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Posts Tagged ‘Idaho legislature’

Every decade, the national one-person-one-vote principle needs to be geographically rebalanced. This summer, Idaho will begin redrawing state legislative and Congressional districts to account for migration in and out and around the state.  As one of the fastest growing states, Idaho has more migration to manage. But as one of the more enlightened states when it comes to redistricting, Idaho uses a bipartisan commission to draw district lines, rather than some more baldly political processes used in other states.

The Redistricting Commission is charged with drawing district lines that are reasonably compact, respect city and county political boundaries, respect logical geographic and natural boundaries, and respects the law.  As a bipartisan Commission, it will also need to avoid gerrymandering  and stacking the deck in favor of any particular party or incumbent.  It won’t be easy. (The Redistricting Commission has provided census data and mapping software on its website if you want to give it a try yourself.)

New lines for Congressional districts are not likely to affect north Idaho, as the entire panhandle is expected to remain in the 1st Congressional district. However, new lines in legislative districts are likely to shift significantly. Census data shows a significant migration away from rural areas and into more urban and suburban areas.  Kootenai County and the Rathdrum Prairie cities kept pace with Idaho’s overall growth, but Shoshone and Clearwater Counties lost residents and Boundary, Bonner and Benewah counties grew at a somewhat slower rate than the rest of the state. The result is that the more rural panhandle — consisting of Districts 1 through 8 — has lost about half of a legislative district.

To rebalance, lines in District 1 need to shift south into District 2. But District 2 needs to grow significantly to make up for the population lost. Eventually, somewhere, an incumbent is likely to be squeezed out of his or her current district and into another one.

We don’t have a particular dog in the fight.  But we do understand what an important fight it is.

The Commission will be holding hearings throughout the state, and hearings in North Idaho are scheduled for this Wednesday. (Sandpoint from 2-4 pm at the Sandpoint High School Auditorium, Coeur d’Alene’s from 7-9 pm at Meyers Health and Sciences Building at NIC.)

 

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Idaho and Montana wolves have had a pretty tough week. First, the wolf-panicked Idaho legislature authorized the Governor to take “disaster emergency” actions.  Then, the wolves were a subject of one of the few “policy riders” to survive the government shutdown budget brinksmanship. And on Saturday, even though it may not matter anymore, Judge Malloy in Montana tossed the proposed settlement of the continuing litigation over delisting the wolves from Endangered Species Act protections in the Northern Rockies.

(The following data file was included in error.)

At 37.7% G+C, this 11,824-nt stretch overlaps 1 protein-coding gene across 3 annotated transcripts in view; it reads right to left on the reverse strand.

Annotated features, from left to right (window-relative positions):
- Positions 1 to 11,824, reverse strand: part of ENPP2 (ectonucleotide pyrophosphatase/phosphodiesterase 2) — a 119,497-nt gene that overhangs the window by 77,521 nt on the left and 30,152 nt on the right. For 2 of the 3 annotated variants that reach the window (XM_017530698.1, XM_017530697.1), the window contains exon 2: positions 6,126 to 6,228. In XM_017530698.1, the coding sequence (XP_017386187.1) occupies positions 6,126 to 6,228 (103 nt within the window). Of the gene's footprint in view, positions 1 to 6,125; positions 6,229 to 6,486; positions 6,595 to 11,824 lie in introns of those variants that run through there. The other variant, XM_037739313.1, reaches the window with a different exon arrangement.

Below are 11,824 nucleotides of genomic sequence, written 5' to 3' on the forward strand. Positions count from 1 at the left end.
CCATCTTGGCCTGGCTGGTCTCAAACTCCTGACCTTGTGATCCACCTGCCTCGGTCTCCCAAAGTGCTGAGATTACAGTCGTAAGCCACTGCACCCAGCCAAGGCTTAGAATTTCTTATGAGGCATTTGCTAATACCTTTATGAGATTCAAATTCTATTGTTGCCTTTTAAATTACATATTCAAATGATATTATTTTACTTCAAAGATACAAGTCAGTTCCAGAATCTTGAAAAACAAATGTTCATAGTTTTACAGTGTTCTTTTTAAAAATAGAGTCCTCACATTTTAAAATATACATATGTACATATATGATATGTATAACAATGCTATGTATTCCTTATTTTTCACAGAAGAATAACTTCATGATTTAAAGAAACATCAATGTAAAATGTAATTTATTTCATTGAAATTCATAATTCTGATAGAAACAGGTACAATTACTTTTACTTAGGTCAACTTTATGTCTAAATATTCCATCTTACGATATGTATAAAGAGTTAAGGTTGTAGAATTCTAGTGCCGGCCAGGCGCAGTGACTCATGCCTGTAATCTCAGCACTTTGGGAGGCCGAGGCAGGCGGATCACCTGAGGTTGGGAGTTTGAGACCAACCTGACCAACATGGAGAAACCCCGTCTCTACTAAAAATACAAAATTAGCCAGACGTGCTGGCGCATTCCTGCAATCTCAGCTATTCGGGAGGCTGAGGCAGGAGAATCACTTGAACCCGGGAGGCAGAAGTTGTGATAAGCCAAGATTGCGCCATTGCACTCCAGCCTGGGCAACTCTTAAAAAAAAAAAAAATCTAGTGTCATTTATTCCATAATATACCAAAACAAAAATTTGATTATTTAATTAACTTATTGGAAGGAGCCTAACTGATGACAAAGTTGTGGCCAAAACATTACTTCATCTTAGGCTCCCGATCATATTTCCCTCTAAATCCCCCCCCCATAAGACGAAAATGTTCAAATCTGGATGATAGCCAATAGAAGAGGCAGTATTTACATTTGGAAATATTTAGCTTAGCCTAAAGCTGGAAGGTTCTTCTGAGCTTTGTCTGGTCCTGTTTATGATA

What does it all mean? It’s maybe too early to say, but odds on a wolf hunt this fall are certainly not as long as they were a couple of days ago.

Here’s some of what we’ve been reading about it all:

Idaho legislature passes “wolf disaster emergency” legislation, making westerners look like wimps — Idaho Mountain Express

An editorial about the legislature’s not-exactly-scientific approach to wolves  — Idaho Statesman

Judge Malloy declines to accept the proposed settlement. — Idaho Statesman

The actual Malloy opinion, linked here,  is well-written and fascinating reading. (All the legal arguments, from all the parties, are linked here.)  — via Wildlife News

All that work by Judge Malloy may soon be moot.  The wolf rider is still attached to the federal budget resolution.  — Spokesman Review

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For all of our friends and members who wrote a letter, sent an email, or signed a petition, here’s some moderately good news from Boise. Even though, by all accounts, it is a tough budget year for Idaho, Governor Otter has allocated full funding in his budget for water quality monitoring. Our friends at Idaho Conservation League who have been monitoring the monitoring issue from their offices near the capitol, say that the Governor recommended funding for water quality monitoring in the full amount of $349,000.

However, Otter is proposing to use money from the water pollution control account – an account where DEQ banks revolving funds for drinking water and wastewater facility loans and grants. Typically, the state uses this fund to provide the match to federal funds for these important projects.

Although the DEQ account apparently has a balance sufficient to use on water quality monitoring this year, it is not a long-term solution. As our local municipalities look for help in funding very costly wastewater projects to clean up the Spokane River, for example, taking money from the revolving account for monitoring may prove to be funding one critical water quality program at the expense of another. Unfortunately, the state may be in the same position next year unless additional funding is identified.

In any event, the next step in the budget process will be to get the legislature’s important JFAC (Joint Finance Appropriations Committee) to approve the funding. We will keep you up to date.

 

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